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Pride and Prejudice

The unveiling of Australia's new BA (code-named Barra) Ford Falcon months before its official launch is an unusual move for an international car company. Why did Ford Australia find it necessary to drop the cloths so early?

Words by Glenn Torrens, Pics by Ford Australia

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In an almost unprecedented move, Ford Australia denied scoop photographers Australia-wide the opportunity to get sneak shots of roughly-disguised, dirt-streaked prototype cars by showing Australia its new BA series Ford Falcon months before its official launch date. Monday July 15 was a high point in a marketing campaign that, over the last few months, has seen Ford Australia use the Web to officially 'leak' snippets of information about its highly-anticipated new model to a buying public jaded by the previous series, the AU Falcon launched in 1998.

Barra Background

So why has Ford Australia taken this step? Simple: To get out of trouble. Its most recent product, the AU series Falcon, has been a disaster for the once-proud - but recently aimless - Aussie car manufacturer...

Ford had high hopes with the AU Falcon, its first all-new model (with carry-over engines and transmissions) for more than a decade. It even coded its new baby the AU, in reference to the IT culture rampant through the world in the late 90s (Australian web sites are signed, placing the Falcon as a proud Australian car.

However, the launch a year earlier of its rival, the VT Commodore, moved the goalposts for Ford very late in the AU's development program. With the benefit of hindsight, it could be said the VT Commodore was a better car than Ford anticipated. Even at launch, the AU Falcon was behind the times with regards to its technology, fit and finish (especially interior trim), NVH and on-road dynamics.

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Under the skin, the AU Falcon was more of the same. If it ain't broke, don't fix it; but against the well-received VT Commodore that had been on sale for more than a year, the Falcon cracked. The 4.0-litre OHC six's crank and intake systems had received significant re-engineering four years previously, and in fact the engine was technically far superior to the Commodore's pushrod V6. But Ford's retention of a live rear axle, coil springs and Watts link rear end, (first introduced under the 1982 XE Falcon) made it the focus for criticism against the Commodore, whose IRS became optional as far back as 1991 and standard (even in wagons) in the 1997 VT.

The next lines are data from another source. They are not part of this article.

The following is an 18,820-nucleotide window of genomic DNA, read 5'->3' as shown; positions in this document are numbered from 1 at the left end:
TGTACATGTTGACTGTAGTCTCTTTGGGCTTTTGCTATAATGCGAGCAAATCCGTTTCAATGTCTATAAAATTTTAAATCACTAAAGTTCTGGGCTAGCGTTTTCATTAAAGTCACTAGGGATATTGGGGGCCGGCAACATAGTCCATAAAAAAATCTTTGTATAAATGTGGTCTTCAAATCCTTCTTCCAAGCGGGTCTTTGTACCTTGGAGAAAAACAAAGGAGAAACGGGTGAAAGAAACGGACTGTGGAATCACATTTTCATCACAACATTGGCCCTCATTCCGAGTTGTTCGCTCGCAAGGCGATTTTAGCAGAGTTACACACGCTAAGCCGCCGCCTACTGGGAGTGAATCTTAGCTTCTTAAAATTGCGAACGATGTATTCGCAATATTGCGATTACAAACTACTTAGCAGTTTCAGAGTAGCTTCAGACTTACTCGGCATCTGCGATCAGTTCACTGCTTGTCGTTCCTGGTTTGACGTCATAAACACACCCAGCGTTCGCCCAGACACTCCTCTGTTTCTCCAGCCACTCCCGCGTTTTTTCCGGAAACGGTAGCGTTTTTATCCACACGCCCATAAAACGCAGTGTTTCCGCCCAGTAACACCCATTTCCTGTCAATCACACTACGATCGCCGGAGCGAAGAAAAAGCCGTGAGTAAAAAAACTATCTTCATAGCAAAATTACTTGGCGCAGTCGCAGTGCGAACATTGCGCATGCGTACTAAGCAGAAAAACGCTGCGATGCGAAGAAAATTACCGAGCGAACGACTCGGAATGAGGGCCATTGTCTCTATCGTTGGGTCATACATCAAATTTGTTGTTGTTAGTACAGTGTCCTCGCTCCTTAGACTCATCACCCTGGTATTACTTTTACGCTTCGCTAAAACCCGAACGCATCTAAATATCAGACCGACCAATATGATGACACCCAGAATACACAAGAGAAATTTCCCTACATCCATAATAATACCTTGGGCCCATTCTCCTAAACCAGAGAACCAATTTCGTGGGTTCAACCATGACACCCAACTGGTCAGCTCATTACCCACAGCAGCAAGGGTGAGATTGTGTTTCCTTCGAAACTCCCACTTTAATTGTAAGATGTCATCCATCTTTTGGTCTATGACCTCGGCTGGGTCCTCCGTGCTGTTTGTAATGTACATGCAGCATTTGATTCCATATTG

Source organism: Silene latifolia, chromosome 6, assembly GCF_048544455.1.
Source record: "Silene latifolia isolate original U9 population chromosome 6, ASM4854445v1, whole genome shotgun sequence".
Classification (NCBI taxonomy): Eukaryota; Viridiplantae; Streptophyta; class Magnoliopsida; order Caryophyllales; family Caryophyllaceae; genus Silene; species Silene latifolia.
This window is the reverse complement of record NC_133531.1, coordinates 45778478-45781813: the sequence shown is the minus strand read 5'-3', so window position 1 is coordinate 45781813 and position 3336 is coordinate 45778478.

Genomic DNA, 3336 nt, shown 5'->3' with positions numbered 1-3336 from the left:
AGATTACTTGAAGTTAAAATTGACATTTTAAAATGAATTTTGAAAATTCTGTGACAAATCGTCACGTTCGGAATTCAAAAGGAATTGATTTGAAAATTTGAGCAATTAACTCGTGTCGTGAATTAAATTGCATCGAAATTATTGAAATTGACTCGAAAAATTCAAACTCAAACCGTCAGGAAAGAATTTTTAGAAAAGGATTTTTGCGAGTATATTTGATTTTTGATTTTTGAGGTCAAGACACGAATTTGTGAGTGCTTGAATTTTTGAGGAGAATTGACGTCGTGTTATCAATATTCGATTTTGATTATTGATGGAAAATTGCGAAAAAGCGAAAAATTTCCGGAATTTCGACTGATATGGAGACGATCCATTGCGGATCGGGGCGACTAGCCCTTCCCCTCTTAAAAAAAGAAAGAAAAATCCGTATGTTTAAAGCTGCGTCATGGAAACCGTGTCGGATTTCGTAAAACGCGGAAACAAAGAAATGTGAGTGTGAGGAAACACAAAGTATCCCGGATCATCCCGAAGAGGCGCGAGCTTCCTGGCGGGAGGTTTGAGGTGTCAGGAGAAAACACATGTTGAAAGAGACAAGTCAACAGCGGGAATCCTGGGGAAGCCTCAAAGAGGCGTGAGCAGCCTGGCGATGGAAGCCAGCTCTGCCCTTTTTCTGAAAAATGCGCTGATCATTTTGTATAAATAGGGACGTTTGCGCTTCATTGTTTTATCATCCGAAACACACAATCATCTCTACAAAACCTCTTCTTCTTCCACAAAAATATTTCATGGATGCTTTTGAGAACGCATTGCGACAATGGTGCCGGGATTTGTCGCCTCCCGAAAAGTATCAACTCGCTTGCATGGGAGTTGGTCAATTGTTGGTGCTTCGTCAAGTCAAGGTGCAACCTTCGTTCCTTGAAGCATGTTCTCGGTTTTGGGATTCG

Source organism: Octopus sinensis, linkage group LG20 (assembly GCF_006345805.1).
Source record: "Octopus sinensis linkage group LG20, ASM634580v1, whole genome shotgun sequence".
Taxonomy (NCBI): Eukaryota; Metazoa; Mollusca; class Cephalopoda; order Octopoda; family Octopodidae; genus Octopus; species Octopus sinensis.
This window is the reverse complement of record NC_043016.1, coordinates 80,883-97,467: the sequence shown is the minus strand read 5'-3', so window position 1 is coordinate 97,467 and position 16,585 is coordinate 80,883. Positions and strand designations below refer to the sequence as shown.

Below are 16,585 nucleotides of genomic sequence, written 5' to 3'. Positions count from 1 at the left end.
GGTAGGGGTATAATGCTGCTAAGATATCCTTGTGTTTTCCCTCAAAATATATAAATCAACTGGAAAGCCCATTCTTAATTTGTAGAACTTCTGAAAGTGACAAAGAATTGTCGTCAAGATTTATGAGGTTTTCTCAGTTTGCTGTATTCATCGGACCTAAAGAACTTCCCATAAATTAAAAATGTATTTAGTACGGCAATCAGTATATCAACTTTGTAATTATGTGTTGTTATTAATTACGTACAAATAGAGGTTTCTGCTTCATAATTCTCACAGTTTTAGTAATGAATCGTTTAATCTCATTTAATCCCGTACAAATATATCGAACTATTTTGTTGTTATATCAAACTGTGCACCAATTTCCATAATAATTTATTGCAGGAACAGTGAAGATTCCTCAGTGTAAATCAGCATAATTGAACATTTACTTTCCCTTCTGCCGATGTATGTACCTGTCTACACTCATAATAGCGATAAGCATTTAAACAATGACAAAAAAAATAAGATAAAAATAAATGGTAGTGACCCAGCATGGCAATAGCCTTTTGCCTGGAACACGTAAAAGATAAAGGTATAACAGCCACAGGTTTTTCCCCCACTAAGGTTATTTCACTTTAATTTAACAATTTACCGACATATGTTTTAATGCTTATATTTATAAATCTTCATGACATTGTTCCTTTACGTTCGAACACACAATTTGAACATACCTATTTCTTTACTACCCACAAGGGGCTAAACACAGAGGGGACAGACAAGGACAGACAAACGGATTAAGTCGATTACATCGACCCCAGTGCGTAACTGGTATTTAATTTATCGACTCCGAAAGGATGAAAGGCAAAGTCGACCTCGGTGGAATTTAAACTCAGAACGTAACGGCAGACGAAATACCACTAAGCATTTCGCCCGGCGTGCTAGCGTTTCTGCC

Around the launch of the AU, Ford staffers were quoted as saying that most people in normal driving couldn't tell the difference between IRS and a live-axle car. That is probably true. But the mere presence of something as antiquated as a beam axle somewhere in the range takes the gloss off the goss. Tech heads shudder at the fact the Falcon wagon retained leaf springs, something that is surely unique in the automotive world. But then again, so Ford says - and we can't argue - it's all about the Australian market's desire for a large, torquey solid wagon that is capable of towing heavy caravans with minimal tracking problems and tyre wear, something the Falcon is renowned for.

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Other aspects of the AU Falcon's technology were coming under fire from media and market, too. The Falcon AU's all-new double A-arm front suspension, although dynamically superior to the Commodore's MacPherson struts, was noisier in operation than it should have been. The brakes, a straight-carry-over from the previous EL series, had their roots in the sub-100kW Falcons of the late 1970s. They weren't up to the task of nearly double the power. The VT Commodore received an all-new, larger braking system featuring twin-piston front calipers (in anticipation of it receiving the Chev LS1 V8) so against almost every benchmark the AU Falcon was left wanting against its traditional foe.